Si l’on en croit une étude de l’Université du Kansas, McDonald's peut se permettre de payer à ses employés un salaire «plus décent» sans sacrifier ses menus à faibles coûts.

En doublant les salaires et avantages de tous les employés de McDonald's – allant du travailleur gagnant le salaire minimum américain de 7,25$ de l'heure au PDG Donald Thompson, qui en 2012 avait reçu une prime totale de 8,75 millions de dollars— le prix du Big Mac augmenterait seulement de 0,68$, faisant passer son prix de 3,99$ à 4,67$. De plus, le prix de chaque item du menu valeur n’augmenterait que de 0,17$.

Cette étude arrive à point alors que plusieurs travailleurs de chaînes de restauration rapide aux États-Unis sont en grève pour obtenir un salaire minimum de 15,00$ de l’heure. Après avoir observé le rapport annuel de 2012, l’assistant de recherche de l’Université du Kansas Arnobio Morelix a constaté que seulement 17,1% des revenus de l’entreprise étaient attribués aux salaires et avantages sociaux.

En d’autres mots, actuellement, pour chaque dollar gagné par McDonald's, un peu plus de 0,17$ est investi dans les salaires et avantages des quelque 500 000 employés américains.

Ainsi, selon Morelix, si McDonald's désirait doubler les salaires sans changer le reste de ses dépenses et profits, il ne faudrait augmenter les prix que de 0,17$ par dollar.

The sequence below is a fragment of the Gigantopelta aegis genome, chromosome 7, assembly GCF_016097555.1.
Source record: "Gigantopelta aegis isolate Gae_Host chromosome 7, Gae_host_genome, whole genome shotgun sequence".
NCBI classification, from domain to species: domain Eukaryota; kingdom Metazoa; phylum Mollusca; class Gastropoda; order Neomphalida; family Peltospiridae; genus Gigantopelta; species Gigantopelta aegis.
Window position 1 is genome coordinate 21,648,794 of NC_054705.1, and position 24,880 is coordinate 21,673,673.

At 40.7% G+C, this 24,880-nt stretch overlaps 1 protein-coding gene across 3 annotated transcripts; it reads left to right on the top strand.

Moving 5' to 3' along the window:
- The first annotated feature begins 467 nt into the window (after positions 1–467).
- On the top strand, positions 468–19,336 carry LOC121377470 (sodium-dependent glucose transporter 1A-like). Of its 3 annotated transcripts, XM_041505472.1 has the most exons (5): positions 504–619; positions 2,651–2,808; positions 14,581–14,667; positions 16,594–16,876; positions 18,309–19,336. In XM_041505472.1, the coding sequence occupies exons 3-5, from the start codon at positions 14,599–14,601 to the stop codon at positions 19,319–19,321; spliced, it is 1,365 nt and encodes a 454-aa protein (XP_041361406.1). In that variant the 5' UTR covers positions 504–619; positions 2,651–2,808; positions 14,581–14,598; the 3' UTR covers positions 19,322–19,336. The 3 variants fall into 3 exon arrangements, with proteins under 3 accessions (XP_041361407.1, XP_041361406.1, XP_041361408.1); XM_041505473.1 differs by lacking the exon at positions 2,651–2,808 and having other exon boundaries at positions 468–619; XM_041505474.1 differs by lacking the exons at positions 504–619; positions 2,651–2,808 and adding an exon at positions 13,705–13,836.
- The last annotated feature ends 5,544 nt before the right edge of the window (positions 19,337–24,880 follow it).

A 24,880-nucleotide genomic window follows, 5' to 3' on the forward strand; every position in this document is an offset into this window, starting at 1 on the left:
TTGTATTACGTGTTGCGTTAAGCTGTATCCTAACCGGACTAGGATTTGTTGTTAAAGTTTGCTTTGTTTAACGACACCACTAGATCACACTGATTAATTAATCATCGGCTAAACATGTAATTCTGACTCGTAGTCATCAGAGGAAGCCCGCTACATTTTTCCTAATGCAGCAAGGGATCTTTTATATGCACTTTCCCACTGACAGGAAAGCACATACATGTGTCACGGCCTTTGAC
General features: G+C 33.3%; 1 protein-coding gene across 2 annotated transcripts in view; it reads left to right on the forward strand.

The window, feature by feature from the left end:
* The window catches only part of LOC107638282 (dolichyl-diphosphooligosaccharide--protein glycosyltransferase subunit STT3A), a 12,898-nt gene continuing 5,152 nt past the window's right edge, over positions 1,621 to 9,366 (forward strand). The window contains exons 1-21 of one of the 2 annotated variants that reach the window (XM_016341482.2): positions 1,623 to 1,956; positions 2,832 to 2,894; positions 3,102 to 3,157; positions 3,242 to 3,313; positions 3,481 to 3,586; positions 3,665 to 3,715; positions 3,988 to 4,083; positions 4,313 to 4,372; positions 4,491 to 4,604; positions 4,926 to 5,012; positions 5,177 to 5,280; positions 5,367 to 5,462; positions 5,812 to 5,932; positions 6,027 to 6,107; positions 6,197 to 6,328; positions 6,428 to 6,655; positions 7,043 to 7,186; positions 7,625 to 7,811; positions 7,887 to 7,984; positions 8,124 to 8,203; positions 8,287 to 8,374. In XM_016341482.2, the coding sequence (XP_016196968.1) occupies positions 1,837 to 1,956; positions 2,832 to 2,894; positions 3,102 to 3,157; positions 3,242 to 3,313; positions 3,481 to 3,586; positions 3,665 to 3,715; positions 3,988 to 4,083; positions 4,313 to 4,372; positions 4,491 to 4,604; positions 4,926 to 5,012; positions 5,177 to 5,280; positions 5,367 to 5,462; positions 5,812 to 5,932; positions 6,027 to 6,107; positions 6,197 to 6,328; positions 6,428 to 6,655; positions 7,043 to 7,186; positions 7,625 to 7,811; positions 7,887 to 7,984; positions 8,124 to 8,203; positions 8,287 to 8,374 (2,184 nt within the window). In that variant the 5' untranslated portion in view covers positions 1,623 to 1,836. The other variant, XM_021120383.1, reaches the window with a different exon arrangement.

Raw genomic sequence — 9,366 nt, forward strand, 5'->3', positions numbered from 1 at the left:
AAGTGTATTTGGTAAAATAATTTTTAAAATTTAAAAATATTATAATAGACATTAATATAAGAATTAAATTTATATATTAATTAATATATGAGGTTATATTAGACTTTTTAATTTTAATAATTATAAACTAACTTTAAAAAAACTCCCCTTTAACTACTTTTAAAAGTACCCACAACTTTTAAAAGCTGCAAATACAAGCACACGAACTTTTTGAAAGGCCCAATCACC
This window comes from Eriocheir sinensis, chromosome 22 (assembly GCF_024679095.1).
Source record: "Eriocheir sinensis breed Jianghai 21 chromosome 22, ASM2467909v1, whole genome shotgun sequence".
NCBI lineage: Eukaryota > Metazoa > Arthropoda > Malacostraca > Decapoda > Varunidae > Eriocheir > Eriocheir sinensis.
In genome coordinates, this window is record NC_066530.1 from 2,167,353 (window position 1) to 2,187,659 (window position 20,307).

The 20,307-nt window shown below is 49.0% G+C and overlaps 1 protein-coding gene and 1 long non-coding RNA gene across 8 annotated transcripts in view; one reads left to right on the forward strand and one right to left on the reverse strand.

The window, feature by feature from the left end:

Sondage rapide

Seriez-vous prêt à payer un peu plus (par exemple, 68¢ pour un Big Mac), si les salaires du McDonald's étaient doublés?

VOTER

McDonald's n’a pas voulu fournir de commentaires au Huffington Post.

La semaine dernière, Thompson a affirmé que Mcdonald's avait toujours été un employeur qui payait au-delà du salaire minimum. Toutefois, plusieurs experts et travailleurs soutiennent que le PDG est déconnecté et qu’il ne réalise pas à quel point il est difficile de vivre avec le salaire offert par McDonald's.

Une récente étude du National Employment Law Project soulignait que des emplois tels que cuisiniers, caissiers ou livreurs dans l’industrie de la restauration rapide gagnaient un salaire médian de 8,94$ par heure. Alors que les salaires stagnent, plusieurs travailleurs ont moins de pouvoir d’achat qu’en avaient les travailleurs dans les années 1950, écrit Mark Bittman du New York Times.

Aussi sur Le HuffPost:



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  • McDonald's Grew During The Recession

    McDonald's had <a href="http://www.slate.com/articles/business/moneybox/2009/08/who_won_the_recession.html" target="_hplink">higher sales growth in 2008</a> than in 2006 or 2007, opening nearly 600 stores that year, according to Slate. The chain was able to take advantage of Americans' recession tastes: Cheap, convenient food.

  • They Handle Food That Isn't Really Food

    One <a href="http://www.reddit.com/r/AskReddit/comments/w2sv3/fast_food_workers_of_reddit_what_is_the_one_menu/" target="_hplink">Reddit user claiming to be an ex-McDonald's worker</a> said he once left a bag of chicken nuggets out on the counter for too long and "they melted. Into a pool of liquid." That didn't stop him from loving the nuggets, "still delicious," he wrote.

  • Fast Food Companies See Huge Profits On The Backs Of Low-Wage Workers